Shells Stuffed with Crabmeat, Artichoke, and Bacon
(makes enough for about 16 shells)

Personally, I'm allergic to crabmeat, so I use imitation crabmeat.  However, feel free to use the real stuff if you can. 

Because the ingredients don't bind well, you need something to hold it together.  In this case, I used tomato paste, because I needed a dairy-free dish for my sister Elise, who's lactose-intolerant.  However, I would prefer to have used mozzarella, and suggest you do the same if you don't have a lactose issue.  Just substitute 4 oz. (half a brick) shredded mozzarella for the tomato paste, and omit the salt.  You'll need it to melt slightly so that it acts as a binder, so microwave everything together in a bowl for about 45 sec - 1 min.

1 pkg (8 oz.) imitation crabmeat, finely chopped
1 can Artichoke Hearts, extra small size, chopped
1/4 cup cooked, crumbled Bacon
1 can (6 oz.) Tomato paste
1/4 tsp salt

Blend everything together in a medium bowl.  Spoon about 1/2 cup of Marinara Sauce into a large glass baking pan and spread evenly (so the shells won't stick to the pan).  Stuff the shells with the mixture and line them up in the pan, then top with several cups of Marinara Sauce.  Cover with foil and bake at 350 F for about 30 minutes, then serve!
Shells Stuffed with Turkey & Cheese
(makes enough for about 24 shells)

I use ground Turkey in this because it's leaner than beef, but feel free to use ground beef or crumbled Italian Sausage if you prefer.

1.25 lbs ground Turkey, cooked & cooled for about 10 minutes
16 oz. Ricotta Cheese
8 oz. Mozzarella Cheese, shredded & divided in half
3 Tbsp Parmesan cheese (shredded or grated)
1 tsp dried Basil leaves

Place Turkey, ricotta, half the mozzarella cheese, the Parmesan cheese, and Basil  in a bowl and blend together well, then stuff into cooked shells.  Spoon about 1/2 cup of Marinara Sauce into large glass baking pan and spread evenly (so the shells won't stick to the pan).  Place shells in pan, then top with the remaining Mozzarella.  Cover with foil and bake at 350 F for about 30 minutes, then serve with either Marinara Sauce or Alfredo Sauce!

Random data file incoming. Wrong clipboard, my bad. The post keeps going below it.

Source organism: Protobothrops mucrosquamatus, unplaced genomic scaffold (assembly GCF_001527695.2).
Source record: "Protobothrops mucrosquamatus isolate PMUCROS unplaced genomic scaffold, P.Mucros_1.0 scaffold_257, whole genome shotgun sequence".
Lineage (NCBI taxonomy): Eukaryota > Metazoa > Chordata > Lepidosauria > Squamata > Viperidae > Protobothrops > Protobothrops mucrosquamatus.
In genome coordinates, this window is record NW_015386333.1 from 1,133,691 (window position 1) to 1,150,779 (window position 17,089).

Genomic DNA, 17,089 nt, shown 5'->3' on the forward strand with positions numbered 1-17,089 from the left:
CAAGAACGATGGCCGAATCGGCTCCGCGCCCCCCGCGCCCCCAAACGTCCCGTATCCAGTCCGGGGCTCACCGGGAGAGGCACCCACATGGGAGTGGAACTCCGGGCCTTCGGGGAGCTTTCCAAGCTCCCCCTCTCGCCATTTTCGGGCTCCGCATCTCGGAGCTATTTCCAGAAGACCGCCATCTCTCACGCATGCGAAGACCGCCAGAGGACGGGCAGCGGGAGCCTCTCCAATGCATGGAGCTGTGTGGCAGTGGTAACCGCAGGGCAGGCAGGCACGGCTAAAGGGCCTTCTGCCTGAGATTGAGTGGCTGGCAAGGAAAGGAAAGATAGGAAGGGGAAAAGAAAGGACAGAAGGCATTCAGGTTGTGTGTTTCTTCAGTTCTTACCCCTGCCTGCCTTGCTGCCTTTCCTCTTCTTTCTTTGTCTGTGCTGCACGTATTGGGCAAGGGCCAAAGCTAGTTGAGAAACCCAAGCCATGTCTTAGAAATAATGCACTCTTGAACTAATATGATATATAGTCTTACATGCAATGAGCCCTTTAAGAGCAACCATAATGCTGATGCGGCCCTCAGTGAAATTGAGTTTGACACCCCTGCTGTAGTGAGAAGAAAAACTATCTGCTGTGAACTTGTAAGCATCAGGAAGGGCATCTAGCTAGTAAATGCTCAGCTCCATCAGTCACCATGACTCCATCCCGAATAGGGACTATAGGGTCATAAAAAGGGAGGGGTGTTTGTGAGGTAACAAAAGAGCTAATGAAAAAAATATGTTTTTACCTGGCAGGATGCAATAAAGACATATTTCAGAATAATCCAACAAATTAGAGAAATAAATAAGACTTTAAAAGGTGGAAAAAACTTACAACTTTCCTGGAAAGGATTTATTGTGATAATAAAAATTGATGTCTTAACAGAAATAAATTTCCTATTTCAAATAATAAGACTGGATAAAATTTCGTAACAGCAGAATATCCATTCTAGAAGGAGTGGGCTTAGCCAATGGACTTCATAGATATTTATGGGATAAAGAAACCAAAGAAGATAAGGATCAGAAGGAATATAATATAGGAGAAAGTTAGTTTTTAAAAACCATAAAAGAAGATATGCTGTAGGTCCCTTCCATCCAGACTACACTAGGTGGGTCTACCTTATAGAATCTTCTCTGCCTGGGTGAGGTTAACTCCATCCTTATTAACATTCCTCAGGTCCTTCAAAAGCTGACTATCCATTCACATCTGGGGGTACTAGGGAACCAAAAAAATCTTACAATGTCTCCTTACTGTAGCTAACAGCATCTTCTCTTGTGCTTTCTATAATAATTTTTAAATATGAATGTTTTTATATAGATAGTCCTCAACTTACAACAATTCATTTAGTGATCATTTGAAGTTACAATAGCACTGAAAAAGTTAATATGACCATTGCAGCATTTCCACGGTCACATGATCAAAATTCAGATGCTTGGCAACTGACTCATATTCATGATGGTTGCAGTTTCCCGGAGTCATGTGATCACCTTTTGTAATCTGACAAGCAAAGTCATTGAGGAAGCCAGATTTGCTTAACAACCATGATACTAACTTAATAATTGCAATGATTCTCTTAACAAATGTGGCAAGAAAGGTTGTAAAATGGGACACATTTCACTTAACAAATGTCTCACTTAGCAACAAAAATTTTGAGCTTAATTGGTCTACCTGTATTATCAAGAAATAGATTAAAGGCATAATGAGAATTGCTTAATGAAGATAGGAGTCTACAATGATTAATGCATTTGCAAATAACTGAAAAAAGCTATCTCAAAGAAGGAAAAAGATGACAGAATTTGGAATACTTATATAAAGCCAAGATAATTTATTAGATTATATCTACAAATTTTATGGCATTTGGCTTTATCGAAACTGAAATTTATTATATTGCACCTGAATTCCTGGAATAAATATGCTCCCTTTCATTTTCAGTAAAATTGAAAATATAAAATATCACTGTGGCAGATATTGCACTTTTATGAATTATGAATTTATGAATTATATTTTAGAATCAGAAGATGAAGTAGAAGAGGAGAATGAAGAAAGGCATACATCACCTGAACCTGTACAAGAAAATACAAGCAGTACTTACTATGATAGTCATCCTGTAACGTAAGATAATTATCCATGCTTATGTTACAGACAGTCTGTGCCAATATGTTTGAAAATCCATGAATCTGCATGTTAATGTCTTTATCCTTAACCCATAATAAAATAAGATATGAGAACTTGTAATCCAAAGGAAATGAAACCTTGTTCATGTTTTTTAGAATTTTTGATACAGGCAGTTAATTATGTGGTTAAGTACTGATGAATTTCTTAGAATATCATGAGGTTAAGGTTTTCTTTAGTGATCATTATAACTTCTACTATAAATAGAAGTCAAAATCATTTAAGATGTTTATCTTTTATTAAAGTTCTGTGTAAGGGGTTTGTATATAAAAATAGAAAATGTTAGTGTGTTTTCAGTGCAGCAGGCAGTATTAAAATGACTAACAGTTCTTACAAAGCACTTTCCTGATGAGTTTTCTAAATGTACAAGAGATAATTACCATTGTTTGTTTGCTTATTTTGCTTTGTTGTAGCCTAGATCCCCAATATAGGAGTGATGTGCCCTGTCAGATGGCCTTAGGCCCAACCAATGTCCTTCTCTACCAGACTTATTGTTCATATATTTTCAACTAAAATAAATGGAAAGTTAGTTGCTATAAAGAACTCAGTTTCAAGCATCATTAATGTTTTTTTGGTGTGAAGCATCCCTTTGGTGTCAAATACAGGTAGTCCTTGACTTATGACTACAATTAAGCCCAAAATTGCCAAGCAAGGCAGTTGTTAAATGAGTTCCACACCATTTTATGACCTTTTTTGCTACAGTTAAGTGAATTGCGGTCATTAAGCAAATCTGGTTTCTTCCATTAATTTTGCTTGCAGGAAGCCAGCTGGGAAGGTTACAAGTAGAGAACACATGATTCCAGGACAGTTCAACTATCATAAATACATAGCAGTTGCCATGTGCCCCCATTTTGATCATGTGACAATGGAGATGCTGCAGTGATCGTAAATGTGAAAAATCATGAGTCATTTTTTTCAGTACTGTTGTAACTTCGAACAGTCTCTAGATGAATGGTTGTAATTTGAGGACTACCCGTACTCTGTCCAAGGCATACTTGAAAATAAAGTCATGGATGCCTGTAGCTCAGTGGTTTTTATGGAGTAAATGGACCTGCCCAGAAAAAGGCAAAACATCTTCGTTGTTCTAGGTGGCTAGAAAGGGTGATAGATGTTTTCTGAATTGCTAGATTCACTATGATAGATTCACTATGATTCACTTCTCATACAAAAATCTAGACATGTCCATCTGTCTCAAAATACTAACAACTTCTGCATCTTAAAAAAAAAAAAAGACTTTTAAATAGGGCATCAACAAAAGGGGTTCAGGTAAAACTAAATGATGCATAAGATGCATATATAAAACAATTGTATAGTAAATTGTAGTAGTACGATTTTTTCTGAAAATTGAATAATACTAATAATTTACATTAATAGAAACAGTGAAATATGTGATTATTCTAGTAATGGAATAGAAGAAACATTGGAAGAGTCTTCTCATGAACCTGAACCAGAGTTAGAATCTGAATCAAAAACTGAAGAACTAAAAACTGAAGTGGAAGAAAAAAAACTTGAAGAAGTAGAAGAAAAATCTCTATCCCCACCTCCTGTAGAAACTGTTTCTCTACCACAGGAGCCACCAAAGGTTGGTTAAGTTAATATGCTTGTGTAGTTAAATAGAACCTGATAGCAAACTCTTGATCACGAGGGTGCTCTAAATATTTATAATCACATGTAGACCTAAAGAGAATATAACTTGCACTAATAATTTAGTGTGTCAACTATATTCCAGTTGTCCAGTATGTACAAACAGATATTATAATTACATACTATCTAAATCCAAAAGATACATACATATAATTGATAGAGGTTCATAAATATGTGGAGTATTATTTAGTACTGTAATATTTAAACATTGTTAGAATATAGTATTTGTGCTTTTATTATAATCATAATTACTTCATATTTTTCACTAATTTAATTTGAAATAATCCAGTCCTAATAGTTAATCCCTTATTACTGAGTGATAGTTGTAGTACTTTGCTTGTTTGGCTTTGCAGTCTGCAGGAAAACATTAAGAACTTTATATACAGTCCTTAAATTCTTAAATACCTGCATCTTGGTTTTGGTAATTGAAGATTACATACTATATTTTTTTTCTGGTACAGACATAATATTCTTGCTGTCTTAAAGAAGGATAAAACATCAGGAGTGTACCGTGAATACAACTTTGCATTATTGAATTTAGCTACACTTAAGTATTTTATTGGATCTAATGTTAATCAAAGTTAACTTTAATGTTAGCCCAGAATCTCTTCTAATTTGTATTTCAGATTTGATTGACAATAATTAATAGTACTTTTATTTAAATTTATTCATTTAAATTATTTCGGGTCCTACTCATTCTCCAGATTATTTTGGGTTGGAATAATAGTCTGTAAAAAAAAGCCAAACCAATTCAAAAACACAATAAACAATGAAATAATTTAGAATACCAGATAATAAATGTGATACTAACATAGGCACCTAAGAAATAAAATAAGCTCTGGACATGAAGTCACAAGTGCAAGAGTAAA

07 January 2006
This next selection is a variation on a recipe in The Doubleday Cookbook by Jean Anderson and Elaine Hanna, 1975.  Although the orginial recipe is good, I prefer it a little richer, so I've increased the cream and reduced the milk.
Cream of Asparagus Soup
Yield:  6 Servings

2 bunches Asparagus, washed & trimmed, cut into 2-inch chunks
1 cup water
2 cubes chicken bouillion, crushed
1/2 cup milk
1 1/2 cups heavy cream
2 Tbsps butter
2 Tbsps flour
1/2 tsp salt
1/4 tsp white pepper
Click to Enlarge:  Cream of Asaparagus Soup
In a medium saucepan, add the asparagus, water, and bouillion, and boil (covered) for about 10-12 minutes, or until asparagus is very tender.  Add the asparagus and cooking liquid to a food processor and puree until smooth.

Melt the butter in another saucepan and add the flour to make a rue.  Add the milk and cream and heat to almost boiling, whisking nearly constantly.  Stir in the puree and S&P, and simmer for several minutes, until heated through.  Garnish with asparagus tips and serve.
06 January 2006
Here's a recipe that may come in handy....my favorite marinade for steak!  Over the years, I've used many, MANY different steak marinades, but I created this one about 3 years ago and loved it so much, I've used it ever since.  It's really simple, and always leaves the meat juicy and flavorful, yet preserving that great steak flavor!  I've used it with beef (Filet Mignon, Ribeyes, NY Strips, Sirloin), with great success, and also with pork chops and chicken breasts.  I haven't tried lamb or goat, but I suppose you could give it a try.  I wouldn't recommend this for fish steaks (tuna, swordfish, etc). 

If you'd like a smoky flavor, add some water-soaked mesquite or hickory chips to the fire; if you don't have a charcoal grill, you can still have a smoky flavor by adding a few tablespoons of "liquid smoke" to the marinade (found in the condiments aisle at the supermarket, usually near the barbecue sauces). 
Click to Enlarge:  Bryan's Best-Ever Steak Marinade!
Best-Ever Steak Marinade
This recipe will make enough marinade to cover 2 Filet Mignon steaks.  For more or less marinade, adjust amounts proportionally to just cover the meat in a bowl/dish.

1/2 tsp Garlic Powder
1/2 tsp Onion Powder
several dashes Cholula or Tabasco Hot Sauce
juice of 1 lime
3 Tbsps Worcestershire Sauce
1 cup Balsamic Vinaigrette Dressing